800.558.4443 24


Los Altos Palo Alto

ALMOST NEW $625,000 2 BR 2.5 BA Rarely used townhome end unit in Desirable Bedford Square.Upgrades thru-out. Royce Cablayan 650.948.0456 313 CYPRESS POINT DR SAT 1 - 4/SUN 1:30 - 4:30 $549,950 2 BR 1.5 BA Cathedral ceiling in living room, newer furnace, water heater and air conditioner. Wendy Wu 650.941.7040 118 GRANADA DR SAT 1:30 - 4:30 $525,000 3 BR 2 BA Beautifully updated townhome end unit w/large backyard,1 bedroom & bath on 1st floor. Royce Cablayan 650.948.0456

PALO ALTO 842 BOYCE AVENUE SUN 1:30 - 4:30 $4,700,000 4 BR 4 BA Close to town and all amenities this very immaculate home offers well thought floor plan. Nadine Matityahu 650.941.7040 509 HALE ST SUN 1:30 - 4:30 $3,798,000 7 BR 6.5 BA Exceptional Crescent Park Estate. 3 story home - 7 beds, 6.5 baths, on 18,600 sf lot. Pool Laurel Robinson 650.325.6161 959 WAVERLEY ST SUN 1:30 - 4:30 $3,795,000 4 BR 3.5 BA Beautiful Arts & Crafts home. Full restoration & addition completed in 2007. Tim Trailer 650.325.6161 4195 OAK HILL AV SUN 1:30 - 4:30 $2,898,000 4 BR 4 BA Large home on a close-in 1 acre lot. Oak flrs, 2 fireplaces. Horses permitted. 2 car gar. Dorothy Gurwith 650.325.6161 1137 FOREST AV SAT/SUN 1:30 - 4:30 $1,398,000 3 BR 2 BA Beautiful ranch in Crescent Park. Hardwood floors. Eat-in kitchen. Ken Morgan & Arlene Gault 650.328.5211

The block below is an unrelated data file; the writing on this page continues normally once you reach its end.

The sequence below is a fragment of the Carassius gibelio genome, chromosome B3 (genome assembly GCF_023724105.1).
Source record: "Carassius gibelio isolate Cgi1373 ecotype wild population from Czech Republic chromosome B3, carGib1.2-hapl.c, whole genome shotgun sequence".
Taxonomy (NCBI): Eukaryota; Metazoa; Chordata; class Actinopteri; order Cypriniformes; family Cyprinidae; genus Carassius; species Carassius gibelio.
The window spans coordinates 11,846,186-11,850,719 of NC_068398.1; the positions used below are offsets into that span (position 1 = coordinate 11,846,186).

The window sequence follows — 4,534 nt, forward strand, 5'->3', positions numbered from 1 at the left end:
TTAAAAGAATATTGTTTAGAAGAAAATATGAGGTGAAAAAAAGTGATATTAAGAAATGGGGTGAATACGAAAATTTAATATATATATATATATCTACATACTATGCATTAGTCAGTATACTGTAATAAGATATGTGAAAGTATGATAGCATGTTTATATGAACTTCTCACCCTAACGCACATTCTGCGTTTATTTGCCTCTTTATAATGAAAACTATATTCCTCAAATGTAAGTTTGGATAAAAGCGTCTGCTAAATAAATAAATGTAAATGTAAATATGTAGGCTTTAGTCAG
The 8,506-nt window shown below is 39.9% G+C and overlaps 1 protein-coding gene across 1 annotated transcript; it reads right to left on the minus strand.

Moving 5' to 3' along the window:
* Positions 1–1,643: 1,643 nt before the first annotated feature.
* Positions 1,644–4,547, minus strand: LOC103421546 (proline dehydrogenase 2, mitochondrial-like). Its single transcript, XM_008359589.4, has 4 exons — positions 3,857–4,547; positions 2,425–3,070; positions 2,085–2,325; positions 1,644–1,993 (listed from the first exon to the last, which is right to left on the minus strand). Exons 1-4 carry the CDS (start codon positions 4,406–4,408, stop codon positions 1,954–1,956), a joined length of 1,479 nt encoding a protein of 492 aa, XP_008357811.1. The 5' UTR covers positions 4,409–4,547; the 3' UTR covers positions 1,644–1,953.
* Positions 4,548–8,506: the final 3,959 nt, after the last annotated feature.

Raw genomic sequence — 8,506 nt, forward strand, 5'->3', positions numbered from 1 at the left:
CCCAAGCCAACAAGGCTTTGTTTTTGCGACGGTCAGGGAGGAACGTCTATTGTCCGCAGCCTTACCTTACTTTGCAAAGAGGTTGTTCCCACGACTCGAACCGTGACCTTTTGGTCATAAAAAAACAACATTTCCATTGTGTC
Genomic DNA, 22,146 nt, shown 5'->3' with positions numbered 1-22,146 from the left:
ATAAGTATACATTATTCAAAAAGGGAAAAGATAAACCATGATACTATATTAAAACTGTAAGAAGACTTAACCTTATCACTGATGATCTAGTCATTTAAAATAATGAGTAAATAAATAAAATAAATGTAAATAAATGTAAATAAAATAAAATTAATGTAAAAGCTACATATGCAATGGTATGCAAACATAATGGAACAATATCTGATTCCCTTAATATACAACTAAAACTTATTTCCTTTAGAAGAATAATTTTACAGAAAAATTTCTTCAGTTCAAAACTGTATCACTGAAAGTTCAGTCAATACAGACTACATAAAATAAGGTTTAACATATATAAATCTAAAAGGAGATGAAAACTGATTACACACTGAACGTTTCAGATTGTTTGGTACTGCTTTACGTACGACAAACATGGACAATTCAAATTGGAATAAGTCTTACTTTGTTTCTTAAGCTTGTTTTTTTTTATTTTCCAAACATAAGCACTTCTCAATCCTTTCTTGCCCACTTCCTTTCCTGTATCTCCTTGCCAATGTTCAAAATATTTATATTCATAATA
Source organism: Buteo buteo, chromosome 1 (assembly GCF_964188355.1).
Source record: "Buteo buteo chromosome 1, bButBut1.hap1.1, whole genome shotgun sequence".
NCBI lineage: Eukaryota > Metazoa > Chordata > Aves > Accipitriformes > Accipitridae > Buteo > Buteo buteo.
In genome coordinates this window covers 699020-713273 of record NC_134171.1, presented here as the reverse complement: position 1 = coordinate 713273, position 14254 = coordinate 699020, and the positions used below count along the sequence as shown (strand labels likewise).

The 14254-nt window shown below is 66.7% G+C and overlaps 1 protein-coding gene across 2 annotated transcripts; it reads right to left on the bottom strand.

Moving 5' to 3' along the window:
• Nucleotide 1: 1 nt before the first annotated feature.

650.941.7040 650.325.6161

2134 EDGEWOOD DR SUN 1:30 - 4:30 $1,249,000 3 BR 2 BA N. PA remod. Eichler w/crown molding & HW flr.Viking stove & Subzero refrig. Spacious LR. Lizbeth Carson 650.325.6161 OLD PALO ALTO CAPE COD $998,000 3 BR 1.5 BA Cape Cod style home in Old Palo Alto. Amazing value with charm galore. Leannah Hunt & Laurel Robinson 650.325.6161 3712 HERON WY SUN 1:30 - 4:30 $799,000 3 BR 3 BA Elegant 2-year new townhome w/ many green built-in energy efficient features. Judy Shen 650.328.5211 VALUE IN PALO ALTO! $380,000 2 BR 1 BA Wow! What a value of this remodeled two bedroom one bath condo with Palo Alto Schools! Jessica Tang 650.328.5211